Catherine of Braganza—
Queen to Charles II
James Stuart—
Duke of York, and brother to Charles II
James Stuart—
late King of England, Scotland, France, and Ireland, and father to Charles I
Mary Stuart—
late Queen of Scots, and mother to King James
The House of Lords
William Laud—
Archbishop of Canterbury
Thomas Wentworth—
Lord Deputy of Ireland, created Earl of Strafford
Thomas Grey—
Lord Grey of Groby
John Mordaunt—
Viscount Mordaunt of Avalon, and a Royalist conspirator
Edward Hyde—
later Earl of Clarendon, and a Royalist conspirator
William Craven—
Earl of Craven
Gentleman Usher of the Black Rod
The House of Commons
John Glanville—
Speaker of the House of Commons
William Lenthall—
Speaker of the House of Commons
Sir Antony Ware }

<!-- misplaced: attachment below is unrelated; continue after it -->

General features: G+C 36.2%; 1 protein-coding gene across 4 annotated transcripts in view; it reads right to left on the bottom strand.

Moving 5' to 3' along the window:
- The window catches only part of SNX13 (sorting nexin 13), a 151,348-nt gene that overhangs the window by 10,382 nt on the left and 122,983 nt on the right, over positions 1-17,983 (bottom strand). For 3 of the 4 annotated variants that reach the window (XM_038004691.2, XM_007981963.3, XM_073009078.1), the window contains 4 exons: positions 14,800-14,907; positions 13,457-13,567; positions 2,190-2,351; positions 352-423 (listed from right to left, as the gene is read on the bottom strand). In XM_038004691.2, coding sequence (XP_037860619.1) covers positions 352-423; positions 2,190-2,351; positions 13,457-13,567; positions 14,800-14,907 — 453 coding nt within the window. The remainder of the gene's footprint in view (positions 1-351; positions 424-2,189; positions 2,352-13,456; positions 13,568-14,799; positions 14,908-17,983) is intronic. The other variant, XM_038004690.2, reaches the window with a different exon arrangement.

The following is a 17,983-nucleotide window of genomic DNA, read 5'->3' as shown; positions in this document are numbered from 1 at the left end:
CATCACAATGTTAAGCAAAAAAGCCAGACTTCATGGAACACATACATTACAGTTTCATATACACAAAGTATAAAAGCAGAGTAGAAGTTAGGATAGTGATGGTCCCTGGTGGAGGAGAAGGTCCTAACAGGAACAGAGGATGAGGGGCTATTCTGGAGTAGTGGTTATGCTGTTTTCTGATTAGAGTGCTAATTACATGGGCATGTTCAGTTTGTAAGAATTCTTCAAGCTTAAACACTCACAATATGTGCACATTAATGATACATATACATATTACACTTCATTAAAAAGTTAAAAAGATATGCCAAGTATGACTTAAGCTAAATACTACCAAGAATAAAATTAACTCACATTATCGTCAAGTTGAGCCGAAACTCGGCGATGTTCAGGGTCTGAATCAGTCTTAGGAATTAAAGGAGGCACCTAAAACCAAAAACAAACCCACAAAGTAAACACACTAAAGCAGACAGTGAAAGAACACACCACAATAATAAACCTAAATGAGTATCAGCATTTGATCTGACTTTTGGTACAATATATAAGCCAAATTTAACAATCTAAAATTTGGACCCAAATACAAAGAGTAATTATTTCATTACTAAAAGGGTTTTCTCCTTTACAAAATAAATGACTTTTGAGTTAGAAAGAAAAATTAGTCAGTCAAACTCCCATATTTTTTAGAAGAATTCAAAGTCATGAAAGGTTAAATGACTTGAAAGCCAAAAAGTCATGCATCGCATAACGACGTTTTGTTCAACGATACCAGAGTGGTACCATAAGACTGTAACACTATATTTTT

Thomas Soame }—
aldermen and members for London
Isaac Penington }
John Pym—
a Parliamentary leader
John Hampden }
Denzil Holles }—
allies of John Pym
Arthur Hesilrige }
William Strode }
Sir Francis Seymour—
a knight and member of Parliament
William Prynne—
a member of Parliament
The New Model Army
Oliver Cromwell—
a general and member of Parliament, and later Lord Protector of England
Henry Ireton—
a general and member of Parliament
Thomas Fairfax—
Lord Fairfax of Cameron, likewise a general
Thomas Pride—
a colonel
Edmund Ludlow—
an officer
Richard Cromwell—
son of Oliver Cromwell, and second Lord Protector
George Monck—
general of the Army in Scotland
Sir Morris Abbot }
Thomas Alleyn }—
Lord Mayors of London
Sir Thomas Bludworth }
Sir William Turner—
an alderman of London
Katherine Ware—
wife to Sir Antony Ware
manservant to Sir Antony Ware
Thomas Farynor—
a baker
Humphrey Taylor—